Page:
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January 20, 2011

Estimates of North Dakota's Bakken Oil and oil formations around the world like the Bakken

1. Harold Hamm, chairman and chief executive officer of Continental Resources Inc., said the formations in North Dakota and Montana hold about 20 billion barrels of recoverable crude, or about five times the amount previously estimated by federal geologists. The formations also hold the natural gas equivalent of 4 billion barrels of oil.

This is a follow up to a prior article about the Continental resources estimate of the recoverable oil from the Bakken formation



The U.S. Geological Survey released a study in 2008 that estimated that up to 4.3 billion barrels of oil can be recovered in the Bakken. USGS geologist Rich Pollastro said the agency hasn't seen enough data to amend its estimate.

"We think our numbers are fine," Pollastro said Thursday. "We don't see anything at this point that would radically change them."

A state study released after the USGS study found a near identical assessment as the federal report. The state has since bumped its estimate to about 11 billion barrels of oil, based on drilling success and current production rates.

Ed Murphy, the state geologist and director of the Geological Survey, said Continental's new estimate is possible.

"We know the Bakken is going up but we think (Continental's) estimate might be on the high end of what we would potentially come up with," Murphy said.

"The technology continues to improve," Hamm said.

Hamm called his company's assessment "believable" and could mean production at 1 million barrels daily by 2020. He told bankers that would make North Dakota "one of the 13 or 14 largest producing countries — not just state."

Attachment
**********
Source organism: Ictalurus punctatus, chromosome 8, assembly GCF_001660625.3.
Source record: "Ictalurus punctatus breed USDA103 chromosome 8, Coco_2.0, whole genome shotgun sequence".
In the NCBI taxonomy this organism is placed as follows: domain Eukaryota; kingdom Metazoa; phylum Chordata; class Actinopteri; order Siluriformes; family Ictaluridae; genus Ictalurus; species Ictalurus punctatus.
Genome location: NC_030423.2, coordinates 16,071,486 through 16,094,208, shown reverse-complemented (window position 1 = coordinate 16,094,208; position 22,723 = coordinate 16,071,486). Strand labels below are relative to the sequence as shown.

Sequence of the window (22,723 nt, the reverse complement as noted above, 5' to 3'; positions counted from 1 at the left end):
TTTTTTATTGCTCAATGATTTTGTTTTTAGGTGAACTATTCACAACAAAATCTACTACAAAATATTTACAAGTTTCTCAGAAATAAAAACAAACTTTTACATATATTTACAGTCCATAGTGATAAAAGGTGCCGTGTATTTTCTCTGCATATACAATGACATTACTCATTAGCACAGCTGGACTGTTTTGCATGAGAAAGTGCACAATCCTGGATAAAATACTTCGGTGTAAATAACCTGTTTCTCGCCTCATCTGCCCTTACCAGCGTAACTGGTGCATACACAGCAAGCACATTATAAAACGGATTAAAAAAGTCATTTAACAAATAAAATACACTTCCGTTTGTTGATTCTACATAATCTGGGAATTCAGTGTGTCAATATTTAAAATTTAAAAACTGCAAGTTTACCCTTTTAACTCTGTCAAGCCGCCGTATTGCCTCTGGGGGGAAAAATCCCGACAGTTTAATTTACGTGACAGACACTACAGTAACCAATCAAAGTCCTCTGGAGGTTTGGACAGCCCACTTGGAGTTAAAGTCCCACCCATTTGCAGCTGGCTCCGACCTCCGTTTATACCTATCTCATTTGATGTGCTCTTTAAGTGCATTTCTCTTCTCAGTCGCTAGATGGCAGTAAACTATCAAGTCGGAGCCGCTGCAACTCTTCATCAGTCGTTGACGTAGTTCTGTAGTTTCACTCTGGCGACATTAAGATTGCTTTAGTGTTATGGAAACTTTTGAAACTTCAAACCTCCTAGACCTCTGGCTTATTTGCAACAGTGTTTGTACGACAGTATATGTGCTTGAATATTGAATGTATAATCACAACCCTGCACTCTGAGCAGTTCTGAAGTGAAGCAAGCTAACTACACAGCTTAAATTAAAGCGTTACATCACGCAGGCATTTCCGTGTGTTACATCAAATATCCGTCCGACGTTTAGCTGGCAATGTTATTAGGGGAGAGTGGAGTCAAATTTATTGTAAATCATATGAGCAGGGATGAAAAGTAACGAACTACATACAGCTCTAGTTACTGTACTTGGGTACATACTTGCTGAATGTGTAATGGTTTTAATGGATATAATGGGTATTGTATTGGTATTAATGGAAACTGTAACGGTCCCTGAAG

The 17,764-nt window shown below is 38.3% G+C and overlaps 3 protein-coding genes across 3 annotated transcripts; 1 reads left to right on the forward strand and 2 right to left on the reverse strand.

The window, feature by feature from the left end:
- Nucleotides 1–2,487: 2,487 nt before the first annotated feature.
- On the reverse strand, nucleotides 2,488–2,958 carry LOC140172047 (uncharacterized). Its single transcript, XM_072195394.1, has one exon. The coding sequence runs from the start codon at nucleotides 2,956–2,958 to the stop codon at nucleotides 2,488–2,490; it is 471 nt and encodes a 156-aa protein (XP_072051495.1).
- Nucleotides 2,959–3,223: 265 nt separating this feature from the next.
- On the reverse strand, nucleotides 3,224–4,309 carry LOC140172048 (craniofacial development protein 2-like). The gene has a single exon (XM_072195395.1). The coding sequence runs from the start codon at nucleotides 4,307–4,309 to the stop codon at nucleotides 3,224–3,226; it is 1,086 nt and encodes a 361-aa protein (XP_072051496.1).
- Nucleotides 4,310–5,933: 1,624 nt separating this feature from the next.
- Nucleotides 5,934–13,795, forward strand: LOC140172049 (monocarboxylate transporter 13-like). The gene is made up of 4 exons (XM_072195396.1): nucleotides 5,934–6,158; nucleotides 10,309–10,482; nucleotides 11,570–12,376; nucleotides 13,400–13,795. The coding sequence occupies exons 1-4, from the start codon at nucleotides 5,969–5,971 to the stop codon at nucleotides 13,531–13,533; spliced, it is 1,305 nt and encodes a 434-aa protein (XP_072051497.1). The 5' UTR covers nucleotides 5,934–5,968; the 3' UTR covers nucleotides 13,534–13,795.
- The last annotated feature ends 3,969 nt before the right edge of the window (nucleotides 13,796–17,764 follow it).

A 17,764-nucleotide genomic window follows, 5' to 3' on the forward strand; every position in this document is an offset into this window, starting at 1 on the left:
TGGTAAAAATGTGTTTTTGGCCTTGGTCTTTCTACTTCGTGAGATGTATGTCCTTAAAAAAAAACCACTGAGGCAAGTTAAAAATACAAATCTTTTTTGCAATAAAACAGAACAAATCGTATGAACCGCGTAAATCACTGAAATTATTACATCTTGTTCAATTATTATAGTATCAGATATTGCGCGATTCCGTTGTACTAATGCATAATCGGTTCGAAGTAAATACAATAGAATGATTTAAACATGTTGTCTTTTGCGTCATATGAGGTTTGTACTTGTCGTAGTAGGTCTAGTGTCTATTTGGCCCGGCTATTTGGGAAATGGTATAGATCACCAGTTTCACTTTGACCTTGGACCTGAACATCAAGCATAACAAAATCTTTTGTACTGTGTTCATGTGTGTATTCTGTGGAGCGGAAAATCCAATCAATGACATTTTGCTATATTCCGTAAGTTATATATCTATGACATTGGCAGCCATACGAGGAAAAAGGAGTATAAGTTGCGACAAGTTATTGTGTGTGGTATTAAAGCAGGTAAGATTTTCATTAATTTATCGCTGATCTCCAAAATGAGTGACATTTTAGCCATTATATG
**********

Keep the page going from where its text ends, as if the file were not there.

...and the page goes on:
Hamm ranked as the 44th-richest American last year, with a net worth of nearly $6 billion, by Forbes magazine estimates

2. How Many "Bakkens" Will Be Found?
The Arthur Creek shale formation in the Southern Georgina (Australia) is very similar to the Bakken but with about 5 times the thickness. All 18 exploratory wells drilled so far have shown oil. Australian geologists certainly seem to think they have found another Bakken. In another 15 to 18 months we will know if this is indeed true.

It is not Australia, however, but France-- where the greatest industry anticipation and activity is building in the search for the next Bakken; in the well known Paris basin.

The Paris basin (current production of less than 15,000 bpd of conventional oil) covers the northern half of France and extends into neighboring countries. It is a vintage oil and gas basin. Over 2 thousand wells have been drilled and 52 fields discovered. It has extensive oil and gas shale deposits. The 3 oil shale formations are the Lower Lias , Amaltheus and Schistes Carton. The current focus of excitement is the Lower Lias with estimated oil in place resource base of a few billion to tens of billions of barrels. The estimates (guesses) for the oil in place in the other 2 formations are much higher.

Torreador Resources asserts that an estimated 100 billion barrels of oil have been generated from source rocks in the Paris basin, of which 30 billion are in the Lower Lias.

In addition to the Paris Basin, Hess thinks it has found a basin analogous to the Bakken in China.

There are potentially huge shale gas discoveries in Argentina, Quebec, Poland, India, the UK, off the coast of Israel, in China, British Columbia.

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